I blew my GFCI with just a heavy fog (no rain prior to) one morning while trying to take a neat foggy shot picture.

 

And wouldn't it be easier to fix/replace a bad triacs in the off season and not go thru the hassle of changing sequence layouts and taping the dongles?

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Ok.. you guys that get back triacs.. I have a question.. are any of those channels being used for incans?  I have a long shot idea..

 

Nope... I'm 100% LED.

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It's not just about keeping plugs out of water. It's also how your lights are attached to the props/material and how that moisture can cause a ground.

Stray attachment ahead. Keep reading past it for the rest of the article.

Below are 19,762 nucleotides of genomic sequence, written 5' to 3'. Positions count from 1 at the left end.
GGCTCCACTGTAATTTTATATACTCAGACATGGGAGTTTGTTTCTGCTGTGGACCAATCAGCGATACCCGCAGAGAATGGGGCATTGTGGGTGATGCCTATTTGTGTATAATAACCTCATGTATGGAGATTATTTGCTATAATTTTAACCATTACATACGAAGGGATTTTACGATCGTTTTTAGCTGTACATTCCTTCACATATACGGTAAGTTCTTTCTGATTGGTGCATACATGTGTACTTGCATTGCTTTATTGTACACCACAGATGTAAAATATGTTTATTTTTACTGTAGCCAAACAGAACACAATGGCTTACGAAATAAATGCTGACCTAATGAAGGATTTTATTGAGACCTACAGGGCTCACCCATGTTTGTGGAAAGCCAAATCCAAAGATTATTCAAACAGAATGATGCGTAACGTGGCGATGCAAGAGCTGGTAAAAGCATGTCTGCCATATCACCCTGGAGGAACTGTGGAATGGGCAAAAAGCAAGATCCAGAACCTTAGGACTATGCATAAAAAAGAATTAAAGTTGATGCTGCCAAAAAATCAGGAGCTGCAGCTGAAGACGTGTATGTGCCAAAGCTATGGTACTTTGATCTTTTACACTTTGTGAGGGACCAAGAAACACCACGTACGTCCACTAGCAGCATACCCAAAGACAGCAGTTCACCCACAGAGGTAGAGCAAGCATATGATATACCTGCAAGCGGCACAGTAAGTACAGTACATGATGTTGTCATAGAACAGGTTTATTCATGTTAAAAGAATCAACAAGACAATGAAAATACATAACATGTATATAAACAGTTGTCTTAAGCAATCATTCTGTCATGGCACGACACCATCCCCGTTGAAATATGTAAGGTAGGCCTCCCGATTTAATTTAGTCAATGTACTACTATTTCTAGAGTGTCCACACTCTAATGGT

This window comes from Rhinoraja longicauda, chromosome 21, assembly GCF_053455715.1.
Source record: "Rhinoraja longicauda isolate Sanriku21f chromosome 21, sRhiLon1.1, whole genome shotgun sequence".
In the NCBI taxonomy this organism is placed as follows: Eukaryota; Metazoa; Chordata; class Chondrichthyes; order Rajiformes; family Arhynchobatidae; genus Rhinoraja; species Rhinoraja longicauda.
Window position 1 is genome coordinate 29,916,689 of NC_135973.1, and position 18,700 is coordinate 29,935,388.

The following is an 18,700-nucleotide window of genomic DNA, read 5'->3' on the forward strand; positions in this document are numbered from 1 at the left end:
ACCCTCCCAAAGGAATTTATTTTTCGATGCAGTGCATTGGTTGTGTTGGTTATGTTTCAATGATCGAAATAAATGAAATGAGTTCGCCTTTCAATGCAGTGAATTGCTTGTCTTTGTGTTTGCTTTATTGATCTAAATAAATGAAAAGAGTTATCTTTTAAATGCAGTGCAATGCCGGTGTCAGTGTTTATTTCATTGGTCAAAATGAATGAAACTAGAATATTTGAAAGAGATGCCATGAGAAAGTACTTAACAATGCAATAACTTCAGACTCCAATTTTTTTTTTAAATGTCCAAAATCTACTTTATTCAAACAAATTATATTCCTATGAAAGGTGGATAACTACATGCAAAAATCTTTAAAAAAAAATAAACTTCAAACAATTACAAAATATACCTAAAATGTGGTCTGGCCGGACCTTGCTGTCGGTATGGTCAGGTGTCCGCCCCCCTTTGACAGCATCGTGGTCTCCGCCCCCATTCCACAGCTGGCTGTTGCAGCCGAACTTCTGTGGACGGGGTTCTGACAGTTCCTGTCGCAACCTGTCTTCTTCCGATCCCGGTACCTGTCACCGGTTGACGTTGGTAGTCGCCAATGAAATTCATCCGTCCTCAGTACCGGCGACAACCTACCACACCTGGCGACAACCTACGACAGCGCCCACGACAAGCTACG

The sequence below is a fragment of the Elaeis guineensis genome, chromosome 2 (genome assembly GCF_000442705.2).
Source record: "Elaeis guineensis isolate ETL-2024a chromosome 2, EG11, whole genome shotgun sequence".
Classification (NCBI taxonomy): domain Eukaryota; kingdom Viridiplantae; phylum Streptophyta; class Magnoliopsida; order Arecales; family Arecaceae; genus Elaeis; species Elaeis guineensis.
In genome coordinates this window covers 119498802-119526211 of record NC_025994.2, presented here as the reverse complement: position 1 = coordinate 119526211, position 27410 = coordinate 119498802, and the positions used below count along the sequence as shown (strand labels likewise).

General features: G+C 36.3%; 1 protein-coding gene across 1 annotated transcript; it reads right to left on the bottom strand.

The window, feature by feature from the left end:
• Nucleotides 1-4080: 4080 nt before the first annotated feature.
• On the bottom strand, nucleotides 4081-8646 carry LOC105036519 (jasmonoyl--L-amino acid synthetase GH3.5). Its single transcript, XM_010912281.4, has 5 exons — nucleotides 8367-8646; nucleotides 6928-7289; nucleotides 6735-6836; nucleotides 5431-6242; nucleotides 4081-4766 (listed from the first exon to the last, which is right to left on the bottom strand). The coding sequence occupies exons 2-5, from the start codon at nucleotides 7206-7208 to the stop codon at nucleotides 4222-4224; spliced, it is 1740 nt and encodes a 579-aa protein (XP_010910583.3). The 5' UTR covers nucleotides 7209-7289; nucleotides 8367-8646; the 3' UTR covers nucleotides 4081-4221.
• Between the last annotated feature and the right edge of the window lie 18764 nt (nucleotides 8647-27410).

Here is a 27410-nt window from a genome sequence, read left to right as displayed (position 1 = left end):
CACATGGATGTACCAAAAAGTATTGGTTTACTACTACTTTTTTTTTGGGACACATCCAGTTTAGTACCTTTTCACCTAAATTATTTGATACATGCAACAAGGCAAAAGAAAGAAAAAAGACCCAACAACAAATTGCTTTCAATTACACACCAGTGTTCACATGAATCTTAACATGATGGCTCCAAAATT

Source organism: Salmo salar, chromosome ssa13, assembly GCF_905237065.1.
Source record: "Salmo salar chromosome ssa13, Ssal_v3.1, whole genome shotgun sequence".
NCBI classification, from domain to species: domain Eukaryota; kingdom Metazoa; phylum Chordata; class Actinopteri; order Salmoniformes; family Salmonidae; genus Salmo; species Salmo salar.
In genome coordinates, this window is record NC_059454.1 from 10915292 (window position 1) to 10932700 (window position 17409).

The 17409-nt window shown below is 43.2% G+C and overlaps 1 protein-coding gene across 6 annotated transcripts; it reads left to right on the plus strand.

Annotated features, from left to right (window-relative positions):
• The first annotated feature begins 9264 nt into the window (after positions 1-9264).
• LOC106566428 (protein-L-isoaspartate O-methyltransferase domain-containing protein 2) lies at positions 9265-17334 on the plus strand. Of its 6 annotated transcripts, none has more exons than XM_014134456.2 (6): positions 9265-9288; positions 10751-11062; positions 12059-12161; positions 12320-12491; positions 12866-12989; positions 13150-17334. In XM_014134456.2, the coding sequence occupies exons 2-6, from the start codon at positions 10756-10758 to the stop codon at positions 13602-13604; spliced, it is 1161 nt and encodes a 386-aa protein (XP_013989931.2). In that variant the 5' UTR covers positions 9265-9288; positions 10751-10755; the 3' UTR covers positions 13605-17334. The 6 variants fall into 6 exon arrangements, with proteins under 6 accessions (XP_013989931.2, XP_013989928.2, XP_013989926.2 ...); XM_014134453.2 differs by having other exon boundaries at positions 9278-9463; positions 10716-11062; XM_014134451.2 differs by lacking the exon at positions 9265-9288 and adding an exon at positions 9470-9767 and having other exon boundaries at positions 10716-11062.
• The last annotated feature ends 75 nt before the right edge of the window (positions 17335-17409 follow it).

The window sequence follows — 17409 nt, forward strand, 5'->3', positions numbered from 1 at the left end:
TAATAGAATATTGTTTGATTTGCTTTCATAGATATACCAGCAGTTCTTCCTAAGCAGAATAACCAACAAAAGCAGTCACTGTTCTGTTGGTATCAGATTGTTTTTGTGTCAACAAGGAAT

I blew my GFCI with just a heavy fog (no rain prior to) one morning while trying to take a neat foggy shot picture.

 

And wouldn't it be easier to fix/replace a bad triacs in the off season and not go thru the hassle of changing sequence layouts and taping the dongles?

 

I've never replaced a triac.  I just move the object to a free channel & quickly modify the sequences.  An hour or two tops for all of my songs and voice-overs.  However, after maybe 8 years of doing this, I probably should replace the half dozen or so this next off season.

Edited by Liberty-Laser

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I've never replaced a triac.  I just move the object to a free channel & quickly modify the sequences.  An hour or two tops for all of my songs and voice-overs.

Then to go back and change the sequences again....

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Sad thing is , I had NO burned out bulbs, 0 . Mike do you know if the triacs that LOR is sending me will be the 24A or the 16A . BTW, they haven't arrived yet.